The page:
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At Gallery Kayafas, a photographer follows poetry all the way home

Bruce Myren's "170 Market Hill Road," from 2008.Bruce Myren

Photographer Bruce Myren grew up along the Mill River in Amherst, down the river from poet Robert Francis (1901-87). Francis, who crafted lyrical and canny verses, had built his own small house in 1940, and lived a frugal life there until he died. He called the house Fort Juniper. Today, the Robert Francis Trust maintains the house for poets-in-residence.

Sometimes, on a walk in the woods, Myren would encounter the poet, who tipped his cap. His “Fort Juniper” photographs at Gallery Kayafas explore the landscape that enriched two artists’ imaginations.

The color photographs, made with an 8-inch-by-10-inch view camera, vibrate with intense detail.


“Solitaire (View 2)” depicts the poet’s cottage in the snow as dusk approaches. Welcoming lights shine in the window and at the front door. The photo reprises Francis’s image in the poem “Solitaire,” which ends: “… Having come home so many times/ To darkness winter afternoons and nights,/ For once he was coming home to windowlight.”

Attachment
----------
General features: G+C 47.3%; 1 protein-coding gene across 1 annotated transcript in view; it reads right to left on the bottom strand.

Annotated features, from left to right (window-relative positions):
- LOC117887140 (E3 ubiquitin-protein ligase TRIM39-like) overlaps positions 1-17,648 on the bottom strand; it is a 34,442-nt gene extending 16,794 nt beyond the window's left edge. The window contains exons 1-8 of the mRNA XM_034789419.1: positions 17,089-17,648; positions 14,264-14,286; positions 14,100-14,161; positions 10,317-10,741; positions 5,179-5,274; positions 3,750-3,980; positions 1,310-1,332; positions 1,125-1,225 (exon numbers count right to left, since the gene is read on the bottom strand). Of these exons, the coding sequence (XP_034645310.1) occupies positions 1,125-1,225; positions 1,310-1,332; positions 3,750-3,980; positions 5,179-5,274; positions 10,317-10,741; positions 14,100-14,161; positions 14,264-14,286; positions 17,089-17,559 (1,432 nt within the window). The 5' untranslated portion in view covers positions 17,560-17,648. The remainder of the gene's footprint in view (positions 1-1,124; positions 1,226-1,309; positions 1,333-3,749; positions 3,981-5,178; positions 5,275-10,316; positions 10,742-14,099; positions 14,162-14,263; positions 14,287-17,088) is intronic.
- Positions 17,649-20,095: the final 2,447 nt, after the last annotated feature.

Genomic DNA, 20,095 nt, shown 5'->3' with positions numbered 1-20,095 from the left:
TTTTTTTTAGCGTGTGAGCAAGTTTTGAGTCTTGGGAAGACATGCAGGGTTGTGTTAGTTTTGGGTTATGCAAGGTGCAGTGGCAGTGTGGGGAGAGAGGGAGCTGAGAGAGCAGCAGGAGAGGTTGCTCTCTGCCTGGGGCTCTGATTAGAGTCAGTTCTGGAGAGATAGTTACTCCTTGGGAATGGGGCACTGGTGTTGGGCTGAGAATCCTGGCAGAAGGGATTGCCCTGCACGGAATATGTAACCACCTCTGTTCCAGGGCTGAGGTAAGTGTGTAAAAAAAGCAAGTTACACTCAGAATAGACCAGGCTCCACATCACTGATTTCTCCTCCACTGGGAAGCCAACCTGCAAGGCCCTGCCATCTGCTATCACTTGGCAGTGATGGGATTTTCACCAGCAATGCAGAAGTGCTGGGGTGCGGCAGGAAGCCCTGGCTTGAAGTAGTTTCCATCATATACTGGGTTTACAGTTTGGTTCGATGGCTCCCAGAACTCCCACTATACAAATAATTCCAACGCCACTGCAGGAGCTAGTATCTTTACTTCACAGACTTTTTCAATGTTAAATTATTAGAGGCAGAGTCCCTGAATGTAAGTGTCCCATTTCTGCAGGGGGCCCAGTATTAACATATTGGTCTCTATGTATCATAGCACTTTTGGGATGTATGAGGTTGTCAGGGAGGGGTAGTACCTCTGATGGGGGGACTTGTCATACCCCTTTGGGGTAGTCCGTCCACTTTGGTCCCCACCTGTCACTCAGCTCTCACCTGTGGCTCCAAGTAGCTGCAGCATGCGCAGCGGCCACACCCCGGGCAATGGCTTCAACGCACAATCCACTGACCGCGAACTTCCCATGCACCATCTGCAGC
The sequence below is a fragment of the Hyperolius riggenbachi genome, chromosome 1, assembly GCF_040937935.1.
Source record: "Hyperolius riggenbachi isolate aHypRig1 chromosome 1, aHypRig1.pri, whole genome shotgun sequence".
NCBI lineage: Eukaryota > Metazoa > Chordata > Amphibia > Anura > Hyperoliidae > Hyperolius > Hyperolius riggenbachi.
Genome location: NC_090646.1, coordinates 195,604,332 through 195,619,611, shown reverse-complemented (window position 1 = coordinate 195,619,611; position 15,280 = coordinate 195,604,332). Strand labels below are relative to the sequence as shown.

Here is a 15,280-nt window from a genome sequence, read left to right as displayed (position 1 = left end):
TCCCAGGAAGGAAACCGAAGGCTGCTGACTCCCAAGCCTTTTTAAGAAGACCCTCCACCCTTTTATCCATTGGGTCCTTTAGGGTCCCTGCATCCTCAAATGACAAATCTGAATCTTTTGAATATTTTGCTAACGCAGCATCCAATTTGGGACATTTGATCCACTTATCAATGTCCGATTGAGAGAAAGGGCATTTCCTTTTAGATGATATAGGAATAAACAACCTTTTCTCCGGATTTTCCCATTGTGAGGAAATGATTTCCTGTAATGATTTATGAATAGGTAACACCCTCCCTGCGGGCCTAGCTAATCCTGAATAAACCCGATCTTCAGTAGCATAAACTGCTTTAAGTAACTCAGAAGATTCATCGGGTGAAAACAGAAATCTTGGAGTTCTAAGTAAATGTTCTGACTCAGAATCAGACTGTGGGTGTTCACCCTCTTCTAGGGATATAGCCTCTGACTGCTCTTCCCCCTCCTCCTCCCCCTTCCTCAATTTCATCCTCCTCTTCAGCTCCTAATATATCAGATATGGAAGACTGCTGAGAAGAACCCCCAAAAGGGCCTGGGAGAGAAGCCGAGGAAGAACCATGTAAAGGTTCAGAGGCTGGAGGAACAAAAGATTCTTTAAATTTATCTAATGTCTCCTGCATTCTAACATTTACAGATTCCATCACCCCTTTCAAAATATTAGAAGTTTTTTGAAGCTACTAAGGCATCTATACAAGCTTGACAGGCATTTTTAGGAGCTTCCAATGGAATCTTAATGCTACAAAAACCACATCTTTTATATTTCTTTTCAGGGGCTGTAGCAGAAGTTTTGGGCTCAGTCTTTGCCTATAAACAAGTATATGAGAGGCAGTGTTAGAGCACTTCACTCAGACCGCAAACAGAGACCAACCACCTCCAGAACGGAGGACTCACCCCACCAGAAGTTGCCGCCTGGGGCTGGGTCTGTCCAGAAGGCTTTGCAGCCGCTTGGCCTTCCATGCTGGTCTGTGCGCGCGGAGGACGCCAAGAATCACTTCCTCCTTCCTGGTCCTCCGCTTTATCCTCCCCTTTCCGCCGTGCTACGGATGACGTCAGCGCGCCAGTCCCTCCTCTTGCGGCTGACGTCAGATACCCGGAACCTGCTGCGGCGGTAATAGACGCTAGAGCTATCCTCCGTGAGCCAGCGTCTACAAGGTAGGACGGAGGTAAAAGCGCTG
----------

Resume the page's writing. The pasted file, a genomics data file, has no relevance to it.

Bruce Myren's "Solitaire [View 2]," from 2008.Bruce Myren

Artists construct safe spaces for us to conjure meaning and memory and to touch down into the tender parts of ourselves. Myren, who has another series tracing the 40th latitudinal parallel across the country, specializes in the meaning we project onto landscape.

“Fort Juniper” is a more intimate project. These photographs depict Francis as a private man with a sumptuous internal life, reflected in his house and surrounding land full of inviting pathways, enrobed in the changing seasons. Four photographs, “A Bend in the River,” look down on the same scene winter through fall, hushed and bare in winter, a riot of greenery in summer.

"A Bend in the River [Winter]," from 2009.Bruce Myren (CUSTOM_CREDIT)

In two photographs titled “Lord Wilbur’s Oak,” we see a noble tree, first bathed in rosy sunlight towering over snow, and then glimpsed through the cottage window — a tangle of branches, a gleam of sun. The house becomes the poet’s mind, and the window his eye.


The landscapes of childhood imprint themselves on the psyche, ripe with possibility. It’s the poet’s and the artist’s job to send us tumbling back into that everyday marvel. With Francis as his muse, Myren rediscovers the sacred in a modest home in an ordinary wood.


At Gallery Kayafas, 450 Harrison Ave., through Nov. 28. 617-482-0411,

Cate McQuaid can be reached at Follow her on Instagram @cate.mcquaid.